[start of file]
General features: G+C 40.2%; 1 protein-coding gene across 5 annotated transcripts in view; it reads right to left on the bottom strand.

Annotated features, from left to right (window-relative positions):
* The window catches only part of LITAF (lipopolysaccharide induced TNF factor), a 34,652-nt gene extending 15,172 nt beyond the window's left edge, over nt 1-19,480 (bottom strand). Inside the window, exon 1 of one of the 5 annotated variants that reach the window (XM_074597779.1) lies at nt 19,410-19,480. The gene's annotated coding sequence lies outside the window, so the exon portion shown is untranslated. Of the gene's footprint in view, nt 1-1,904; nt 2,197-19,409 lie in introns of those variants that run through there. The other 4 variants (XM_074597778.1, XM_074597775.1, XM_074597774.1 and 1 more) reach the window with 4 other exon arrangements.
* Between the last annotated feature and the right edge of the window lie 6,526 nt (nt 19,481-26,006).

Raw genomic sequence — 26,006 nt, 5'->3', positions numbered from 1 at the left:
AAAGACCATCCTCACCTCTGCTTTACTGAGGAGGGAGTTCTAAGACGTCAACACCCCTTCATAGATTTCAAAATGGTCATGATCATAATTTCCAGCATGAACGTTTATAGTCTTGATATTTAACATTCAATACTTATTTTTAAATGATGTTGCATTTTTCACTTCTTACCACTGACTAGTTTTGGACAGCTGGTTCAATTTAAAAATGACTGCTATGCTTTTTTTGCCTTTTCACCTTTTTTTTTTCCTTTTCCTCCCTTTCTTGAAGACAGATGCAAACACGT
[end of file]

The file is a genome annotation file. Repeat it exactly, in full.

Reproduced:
General features: G+C 40.2%; 1 protein-coding gene across 5 annotated transcripts in view; it reads right to left on the bottom strand.

Annotated features, from left to right (window-relative positions):
* The window catches only part of LITAF (lipopolysaccharide induced TNF factor), a 34,652-nt gene extending 15,172 nt beyond the window's left edge, over nt 1-19,480 (bottom strand). Inside the window, exon 1 of one of the 5 annotated variants that reach the window (XM_074597779.1) lies at nt 19,410-19,480. The gene's annotated coding sequence lies outside the window, so the exon portion shown is untranslated. Of the gene's footprint in view, nt 1-1,904; nt 2,197-19,409 lie in introns of those variants that run through there. The other 4 variants (XM_074597778.1, XM_074597775.1, XM_074597774.1 and 1 more) reach the window with 4 other exon arrangements.
* Between the last annotated feature and the right edge of the window lie 6,526 nt (nt 19,481-26,006).

Raw genomic sequence — 26,006 nt, 5'->3', positions numbered from 1 at the left:
AAAGACCATCCTCACCTCTGCTTTACTGAGGAGGGAGTTCTAAGACGTCAACACCCCTTCATAGATTTCAAAATGGTCATGATCATAATTTCCAGCATGAACGTTTATAGTCTTGATATTTAACATTCAATACTTATTTTTAAATGATGTTGCATTTTTCACTTCTTACCACTGACTAGTTTTGGACAGCTGGTTCAATTTAAAAATGACTGCTATGCTTTTTTTGCCTTTTCACCTTTTTTTTTTCCTTTTCCTCCCTTTCTTGAAGACAGATGCAAACACGT